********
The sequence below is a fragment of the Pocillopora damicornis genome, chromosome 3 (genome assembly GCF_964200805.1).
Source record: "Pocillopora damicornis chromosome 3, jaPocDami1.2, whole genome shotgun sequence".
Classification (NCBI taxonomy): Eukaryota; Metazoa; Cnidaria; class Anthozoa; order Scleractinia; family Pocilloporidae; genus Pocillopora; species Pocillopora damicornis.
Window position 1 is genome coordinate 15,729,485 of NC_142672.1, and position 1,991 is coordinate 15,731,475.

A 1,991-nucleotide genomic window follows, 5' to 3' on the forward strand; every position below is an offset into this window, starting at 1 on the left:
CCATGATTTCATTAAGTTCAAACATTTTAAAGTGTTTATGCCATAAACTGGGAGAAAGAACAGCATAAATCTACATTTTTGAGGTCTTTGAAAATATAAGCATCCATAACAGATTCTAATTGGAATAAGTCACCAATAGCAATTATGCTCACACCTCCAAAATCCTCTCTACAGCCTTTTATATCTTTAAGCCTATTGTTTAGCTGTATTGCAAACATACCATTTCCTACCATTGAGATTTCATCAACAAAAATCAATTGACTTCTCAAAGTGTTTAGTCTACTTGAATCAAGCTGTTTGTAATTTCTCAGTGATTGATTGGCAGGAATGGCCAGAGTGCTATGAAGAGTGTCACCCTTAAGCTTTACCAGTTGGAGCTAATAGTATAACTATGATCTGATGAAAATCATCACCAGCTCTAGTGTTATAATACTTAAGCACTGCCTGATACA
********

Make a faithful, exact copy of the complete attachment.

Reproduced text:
The sequence below is a fragment of the Pocillopora damicornis genome, chromosome 3 (genome assembly GCF_964200805.1).
Source record: "Pocillopora damicornis chromosome 3, jaPocDami1.2, whole genome shotgun sequence".
Classification (NCBI taxonomy): Eukaryota; Metazoa; Cnidaria; class Anthozoa; order Scleractinia; family Pocilloporidae; genus Pocillopora; species Pocillopora damicornis.
Window position 1 is genome coordinate 15,729,485 of NC_142672.1, and position 1,991 is coordinate 15,731,475.

A 1,991-nucleotide genomic window follows, 5' to 3' on the forward strand; every position below is an offset into this window, starting at 1 on the left:
CCATGATTTCATTAAGTTCAAACATTTTAAAGTGTTTATGCCATAAACTGGGAGAAAGAACAGCATAAATCTACATTTTTGAGGTCTTTGAAAATATAAGCATCCATAACAGATTCTAATTGGAATAAGTCACCAATAGCAATTATGCTCACACCTCCAAAATCCTCTCTACAGCCTTTTATATCTTTAAGCCTATTGTTTAGCTGTATTGCAAACATACCATTTCCTACCATTGAGATTTCATCAACAAAAATCAATTGACTTCTCAAAGTGTTTAGTCTACTTGAATCAAGCTGTTTGTAATTTCTCAGTGATTGATTGGCAGGAATGGCCAGAGTGCTATGAAGAGTGTCACCCTTAAGCTTTACCAGTTGGAGCTAATAGTATAACTATGATCTGATGAAAATCATCACCAGCTCTAGTGTTATAATACTTAAGCACTGCCTGATACA